In 2012, Frito-Lay launched in the U.S. what would become a winning annual contest: the Do Us a Flavor campaign, which crowd-sourced ideas for new potato chip flavors. The company had already tested the campaign in other countries, generating a whopping 8 million submissions.
How does it work? Contestants submit flavor ideas on the Do Us a Flavor website – they choose a catchy title, up to three ingredients, create a quick pitch, and design the bag. A judging panel of experts narrows it down to three winning flavors. Then the flavors enter the product development pipeline, during which recipes are developed and tested Frito-Lay’s team. The three flavors launch in grocery stores, where fans can purchase and then vote on their favorites via Twitter, Facebook, or text message. The winner gets one million dollars or 1% of flavor’s net sales in that year – whichever is greater. The two runner-ups win $50,000 each.
The cash prize is a major incentive for participants to enter the contest. But there are also other important drivers of participation. For consumers, the submission process is simple, fun, and creative, making the barriers to enter the competition very low. Individuals can browse other participants’ flavor ideas and submit multiple flavors. The notion that anyone can be a recipe developer with product on the shelves at national supermarkets – a Facebook ad suggests that the casserole you made last night can be the next winning flavor – is empowering. And the power comes full circle back to a very engaged community of social media followers; not only are the ideas crowd-sourced, but the crowd chooses the winner. In this way, Frito-Lay has created a hybrid of a lottery, game, and community.
Do Us a Flavor has created significant marketing value for Frito-Lay. The company is gaining insights into consumer preferences and behaviors firsthand and at scale (in contrast to highly curated and small traditional focus groups). Frito-Lay launched the contest due to “declining market penetration among millennials.” The contest is now engaging a younger age group that is active on social media; they use hashtags to vote for winning flavors and share their flavor creations on Facebook and Twitter in mini-campaigns. Brand awareness has increased due to the significant media buzz, events, and celebrity partnerships surrounding the contest.
It can also be inferred that the contest is forcing shorter product development and time-to-market cycles. By my estimation, the entire contest – from ideation through final product launch – is ten months. The submission process lasts three months, product development and launch of the three finalist flavors occur over four months, and consumer testing lasts for three months. In contrast, the standard product development timeline for CPG firms is 16 – 22 months.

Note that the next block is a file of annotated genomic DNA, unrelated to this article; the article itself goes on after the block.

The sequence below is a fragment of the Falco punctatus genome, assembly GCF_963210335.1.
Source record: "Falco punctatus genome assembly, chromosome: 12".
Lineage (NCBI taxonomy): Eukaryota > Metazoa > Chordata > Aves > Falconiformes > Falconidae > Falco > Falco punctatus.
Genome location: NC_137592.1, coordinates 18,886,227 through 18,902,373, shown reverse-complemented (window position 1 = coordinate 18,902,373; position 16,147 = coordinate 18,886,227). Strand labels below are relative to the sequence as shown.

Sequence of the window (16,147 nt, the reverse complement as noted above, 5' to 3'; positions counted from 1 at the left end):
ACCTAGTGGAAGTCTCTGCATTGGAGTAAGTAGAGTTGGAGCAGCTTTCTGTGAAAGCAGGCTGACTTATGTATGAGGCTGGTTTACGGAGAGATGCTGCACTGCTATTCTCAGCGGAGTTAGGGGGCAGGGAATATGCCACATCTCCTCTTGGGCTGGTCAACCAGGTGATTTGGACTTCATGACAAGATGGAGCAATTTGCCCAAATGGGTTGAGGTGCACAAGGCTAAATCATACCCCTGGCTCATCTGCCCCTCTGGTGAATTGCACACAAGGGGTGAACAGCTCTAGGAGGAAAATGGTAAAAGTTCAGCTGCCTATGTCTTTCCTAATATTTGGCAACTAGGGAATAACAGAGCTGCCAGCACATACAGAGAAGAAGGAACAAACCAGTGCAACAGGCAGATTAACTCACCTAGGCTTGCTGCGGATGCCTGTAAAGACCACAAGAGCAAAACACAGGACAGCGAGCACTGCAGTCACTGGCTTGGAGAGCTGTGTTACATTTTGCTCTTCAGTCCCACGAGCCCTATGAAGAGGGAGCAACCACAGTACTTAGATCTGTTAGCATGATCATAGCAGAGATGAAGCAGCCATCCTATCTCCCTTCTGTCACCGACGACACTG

At the same time, there are challenges in controlling the crowd and optimizing for performance. Users submit inappropriate and parody flavors, necessitating careful monitoring and filters; for example:
While the campaign may be brilliant marketing, the performance of the winner is unclear, suggesting that the contest may not be a viable strategy for product development of the company’s next blockbuster product. Finalist flavors have received terrible reviews, with cappuccino described as “abominable” and Wavy Mango Salsa as “like a chemical attack on your mouth”. The 2013 winner, for example – Cheesy Garlic Bread – appears discontinued (as were winning products in other countries). How can one explain the failure of a product voted on by a million people? Perhaps a large portion of those voting had not tried the chips, and even though the flavor sounded good in theory (or at least the best of the three options), the product was not up to par. Perhaps votes are not a good indicator of purchase intent. Or perhaps the votes of enthusiastic participants are not reflective of broader tastes.
Flavor fails are only a negative, of course, if the goal is longterm sales growth. Consumers enjoy the novelty of unusual products and Lay’s enjoys the marketing buzz that accompanies them. If the contest is turns more marketing gimmick than serious, then the company risks alienating consumers with bad products or decreasing trust in the brand. However, if the company truly does view this contest as a longterm product development strategy, then I believe it should a) recognize the difference between novelty and a winning product and b) think more broadly about what consumers value beyond flavor. To develop a truly innovative crowd-sourced product, the company could source ideas on health, ingredients, form, and more.